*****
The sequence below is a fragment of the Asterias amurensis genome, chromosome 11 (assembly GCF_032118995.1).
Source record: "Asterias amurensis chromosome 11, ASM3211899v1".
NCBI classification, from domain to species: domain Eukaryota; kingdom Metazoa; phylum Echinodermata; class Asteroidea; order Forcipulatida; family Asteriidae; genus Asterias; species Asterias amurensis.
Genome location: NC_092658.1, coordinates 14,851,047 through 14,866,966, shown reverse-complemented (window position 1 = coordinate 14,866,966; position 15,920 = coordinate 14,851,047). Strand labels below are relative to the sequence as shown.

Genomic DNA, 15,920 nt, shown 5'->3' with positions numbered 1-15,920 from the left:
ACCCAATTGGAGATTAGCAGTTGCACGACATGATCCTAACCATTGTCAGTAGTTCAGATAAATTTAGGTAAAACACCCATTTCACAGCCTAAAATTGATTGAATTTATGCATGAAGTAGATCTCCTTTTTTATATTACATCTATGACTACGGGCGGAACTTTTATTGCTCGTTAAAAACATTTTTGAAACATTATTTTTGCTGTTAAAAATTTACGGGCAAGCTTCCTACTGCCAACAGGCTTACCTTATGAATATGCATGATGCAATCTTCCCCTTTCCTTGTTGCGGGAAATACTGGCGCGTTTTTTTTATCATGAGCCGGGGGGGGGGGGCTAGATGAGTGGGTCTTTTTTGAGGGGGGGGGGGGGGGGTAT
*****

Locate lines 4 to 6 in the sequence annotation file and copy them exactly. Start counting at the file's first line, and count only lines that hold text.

Genome location: NC_092658.1, coordinates 14,851,047 through 14,866,966, shown reverse-complemented (window position 1 = coordinate 14,866,966; position 15,920 = coordinate 14,851,047). Strand labels below are relative to the sequence as shown.

Genomic DNA, 15,920 nt, shown 5'->3' with positions numbered 1-15,920 from the left:
ACCCAATTGGAGATTAGCAGTTGCACGACATGATCCTAACCATTGTCAGTAGTTCAGATAAATTTAGGTAAAACACCCATTTCACAGCCTAAAATTGATTGAATTTATGCATGAAGTAGATCTCCTTTTTTATATTACATCTATGACTACGGGCGGAACTTTTATTGCTCGTTAAAAACATTTTTGAAACATTATTTTTGCTGTTAAAAATTTACGGGCAAGCTTCCTACTGCCAACAGGCTTACCTTATGAATATGCATGATGCAATCTTCCCCTTTCCTTGTTGCGGGAAATACTGGCGCGTTTTTTTTATCATGAGCCGGGGGGGGGGGGCTAGATGAGTGGGTCTTTTTTGAGGGGGGGGGGGGGGGGTAT